The Center for Integrated Animal Genomics (CIAG) has two new research grant opportunities with application deadlines of Nov. 15. The Research Infrastructure Program and the Research Support Program will continue CIAG's efforts to encourage collaboration among faculty and to enhance research competitiveness in integrated animal genomics. The programs will provide funding for infrastructure and research personnel. More information: http://www.ciag.iastate.edu/programs

ALUMNI ASSOCIATION PRESENTS AWARDS TO COLLEGE ALUMNI
College alumni were recognized by the Alumni Association as part of its annual awards ceremony Oct. 8.Former dean of extension Marvin Anderson was presented the Alumni Merit Award. The Ames resident earned all his degrees in the College (BS agronomy ’39, MS soil management ’49 and Ph.D. agricultural economics and soil management ’55). Anderson served as dean of extension from 1966 to 1974. David McDonald (BS animal science ’87) was among alums presented the Outstanding Young Alumnus award. He serves as senior executive vice president of OSI Industries.

PLANT PATHOLOGIST PART OF AWARD-WINNING VIDEO
Thomas Baum, plant pathology, helped create an award-winning video on sugar beet nematodes. "The Beet Cyst Nematode Heterodera schachtii" was awarded the top prize by the 21th International Film Festival AGROFILM. The video is part of an American Phytopathological Society DVD on the diseases and pests of sugar beets. Baum was involved in writing the script and ensuring the content was comprehensive and scientifically accurate. The film festival was organized by the Ministry of Land Management of the Slovak Republic and the United Nations Food and Agricultural Organization. More: http://www.agrofilm.sk/2003en/magna_en.htm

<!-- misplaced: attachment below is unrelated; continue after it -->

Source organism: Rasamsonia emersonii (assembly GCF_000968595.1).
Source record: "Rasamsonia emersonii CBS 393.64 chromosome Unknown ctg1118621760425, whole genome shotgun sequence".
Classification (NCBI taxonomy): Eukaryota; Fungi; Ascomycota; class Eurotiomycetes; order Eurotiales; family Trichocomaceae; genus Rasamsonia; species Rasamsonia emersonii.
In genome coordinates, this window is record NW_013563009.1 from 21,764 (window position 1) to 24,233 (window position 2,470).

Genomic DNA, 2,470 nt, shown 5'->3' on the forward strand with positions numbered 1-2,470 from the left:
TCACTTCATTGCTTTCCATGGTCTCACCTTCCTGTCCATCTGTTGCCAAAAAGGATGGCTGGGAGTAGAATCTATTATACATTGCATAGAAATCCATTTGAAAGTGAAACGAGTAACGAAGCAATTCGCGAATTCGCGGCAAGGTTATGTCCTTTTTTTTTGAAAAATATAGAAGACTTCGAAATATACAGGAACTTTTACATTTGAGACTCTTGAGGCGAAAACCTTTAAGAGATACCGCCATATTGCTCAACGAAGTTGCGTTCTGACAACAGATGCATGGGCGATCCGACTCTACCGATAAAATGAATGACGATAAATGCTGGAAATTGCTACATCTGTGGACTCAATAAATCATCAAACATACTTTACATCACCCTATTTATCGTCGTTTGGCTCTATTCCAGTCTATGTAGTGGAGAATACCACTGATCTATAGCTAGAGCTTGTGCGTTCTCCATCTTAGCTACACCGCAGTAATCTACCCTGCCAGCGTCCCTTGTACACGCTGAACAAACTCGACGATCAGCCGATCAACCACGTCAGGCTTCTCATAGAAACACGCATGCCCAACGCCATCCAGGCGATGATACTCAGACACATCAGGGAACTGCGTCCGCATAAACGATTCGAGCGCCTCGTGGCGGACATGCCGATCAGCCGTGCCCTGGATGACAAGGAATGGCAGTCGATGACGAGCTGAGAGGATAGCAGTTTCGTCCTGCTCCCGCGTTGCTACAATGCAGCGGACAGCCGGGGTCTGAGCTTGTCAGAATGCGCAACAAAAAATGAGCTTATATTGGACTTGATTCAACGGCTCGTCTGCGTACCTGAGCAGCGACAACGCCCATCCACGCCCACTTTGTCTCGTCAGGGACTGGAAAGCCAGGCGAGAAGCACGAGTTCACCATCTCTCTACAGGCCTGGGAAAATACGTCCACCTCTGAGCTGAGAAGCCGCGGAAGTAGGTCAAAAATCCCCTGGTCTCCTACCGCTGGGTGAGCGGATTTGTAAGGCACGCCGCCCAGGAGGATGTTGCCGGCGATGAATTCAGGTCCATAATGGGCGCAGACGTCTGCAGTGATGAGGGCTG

BURRAS RECEIVES PIONEER HI-BRED INTERNATIONAL PROFESSORSHIP
Lee Burras, agronomy associate professor, has been awarded the Pioneer Agronomy Professorship. Pioneer Hi-Bred International Inc. established the endowed professorship in 1997. Learn more: http://www.ag.iastate.edu/aginfo/news/2004releases/pioneerprof.html

VALUE-ADDED AGRICULTURE TOUR AIMED AT BEGINNING FARMERS
Adding value to farm commodities, raising specialty crops or livestock or using new marketing avenues can help young farmers develop stable, profitable businesses. To illustrate examples to new farmers, ISU Extension Value-added Agriculture Program is hosting a tour of central Iowa farms. Learn more: http://www.extension.iastate.edu/newsrel/2004/oct04/oct0420.html

STUDENT CLUB OFFERS OPPORTUNITY TO DRIVE FARM EQUIPMENT
The Agriculture Systems Technology Club will host a ride-and-drive field day on Nov. 12 for farmers and others interested in trying out the latest tractors, tillage equipment and auto-steering equipment from major farm machinery manufacturers. Hands-on demonstrations will be offered from 10 a.m. until 3 p.m. A program starts at 11 a.m. with lunch served from 11 a.m. until 1 p.m. The field day will be on the Bill Couser farm located four miles north of Nevada on County Road S14 and one-half mile west on County Road E29.

COLLEGE FACULTY RECEIVE BIOTECH STARTUP FUNDS